Super hero fun, a not so good Stephen King adaptation and a daffy Ronaldo clone
A city family moves to a country house and find a cemetery on their land where the area kids bury their pets. Beyond that, there’s an old native burial ground that’s closed off because whatever gets buried there comes back alive. Different though. The family cat is first and changes from gentle to a biter. Then, Ellie, the 8-year-old daughter, dies under a speeding oil truck. (Note to readers: yes that’s not as the novel has it but even the trailer gave away that change). The father (Jason Clark), a doctor and therefore supposedly rational, thinks she can be brought back too. A kindly neighbor (John Lithgow) had told him about it but also warned against it. Mom (Amy Seimetz) is too beleaguered by flashback memories of her sister’s death to get in the way and Ellie does return. A young actor named Jeté Laurence exudes sweetness and then mean anger in a strong performance. The novel discussed death and grief. The film does too, for a while, before resting on mild and run of the mill horror. (5th Avenue, Scotiabank, Marine Gateway and suburban theatres) 2 ½ out of 5
3 FACES: Jafar Panahi, the Iranian director who is not allowed to make films but manages to do them anyway, has another good one to savor. This time he and his wife Behnaz are in the lead playing basically themselves, a director and an actor. They receive a cell phone video of a young woman committing suicide but since it’s not clear if it actually happened or how it ended they drive out to the country to find out for themselves.
They do find the answer but along the way see and show us a great deal of what life is like in rural Iran. Tiny villages are neglected by the central government. The roads are sometimes country paths with only one lane that’s apt to be blocked by livestock or, in one scene, a dying bull. The society is fully patriarchal. Old men tell rambling stories about the need for strict rules. They forced the young woman to rebel and that made her family, and her whole village, lose face. It’s an intriguing portrait of the society, beautifully presented, both visually and in the dialogue, critical sometimes and in at least one sequence absurdly quaint. It’s a simple story but entirely captivating. It won a best screenplay award at Cannes. (VanCity Theatre) 4 ½ out of 5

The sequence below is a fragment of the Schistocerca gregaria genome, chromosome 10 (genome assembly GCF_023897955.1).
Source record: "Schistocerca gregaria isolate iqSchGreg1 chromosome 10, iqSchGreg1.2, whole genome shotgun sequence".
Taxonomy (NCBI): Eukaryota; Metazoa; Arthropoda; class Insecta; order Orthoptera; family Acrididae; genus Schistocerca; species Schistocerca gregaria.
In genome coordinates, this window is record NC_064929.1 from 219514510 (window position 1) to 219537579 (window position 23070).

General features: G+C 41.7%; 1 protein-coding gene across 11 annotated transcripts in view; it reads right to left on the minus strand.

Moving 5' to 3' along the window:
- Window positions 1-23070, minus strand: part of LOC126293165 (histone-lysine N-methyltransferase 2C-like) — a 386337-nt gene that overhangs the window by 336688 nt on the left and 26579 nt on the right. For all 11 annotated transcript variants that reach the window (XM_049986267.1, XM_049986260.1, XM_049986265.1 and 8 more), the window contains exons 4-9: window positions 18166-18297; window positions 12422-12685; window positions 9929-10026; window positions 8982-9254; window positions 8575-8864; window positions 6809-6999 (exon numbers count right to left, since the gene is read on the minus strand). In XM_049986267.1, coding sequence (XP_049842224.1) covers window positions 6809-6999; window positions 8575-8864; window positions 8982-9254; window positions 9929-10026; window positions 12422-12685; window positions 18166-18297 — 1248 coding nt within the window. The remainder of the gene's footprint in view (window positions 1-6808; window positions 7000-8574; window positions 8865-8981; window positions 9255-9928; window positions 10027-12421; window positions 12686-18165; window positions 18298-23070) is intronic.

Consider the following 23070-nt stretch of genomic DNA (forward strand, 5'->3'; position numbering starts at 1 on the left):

ARABY: No Arabs here. The title only pops up in a story somebody tells about a job that grows bigger than you expected. That tale, not the title, reflects the pessimism that oozes around in this affecting film from Brazil. “There are no miracles” one character says and the film piles on the evidence through one man’s quite ordinary life.
After he’s severely injured on the job at an industrial facility, we learn his story. A young man starts reading it as he had written it in a plain notebook. He had started it as an assignment in prison and continued even though he felt there was nothing special enough about him to write. The film finds quite a bit and shows it. Not extraordinary, but everyman and anyday. Various jobs as he wanders around, road building, truck driving, even renovating a brothel. Taking on worker’s rights sympathies at an exploitative tangerine orchard. Society has become “naked and raw” he realizes but “Get 1,000 little dogs together and the big dog starts to look small.” He ponders fate and bad luck and personal responsibility and has an on-off relationship with a woman. “She’s the closest I ever had to a family,” he wrote. It’s an authentic portrait of a man, a class and an entire society. In subtitled Portuguese. (VanCity Theatre) 4 out of 5
CARMINE STREET GUITARS: It’s a small store and workshop in New York, full of clutter and a noble mission. Guitar maker Rick Kelly is keeping ideals of craftsmanship alive in building his instruments by hand, usually out of old wood rescued from demolished buildings. We watch him sharing his thoughts about that and about his love of music with the diverse group of people who stop in to play and talk.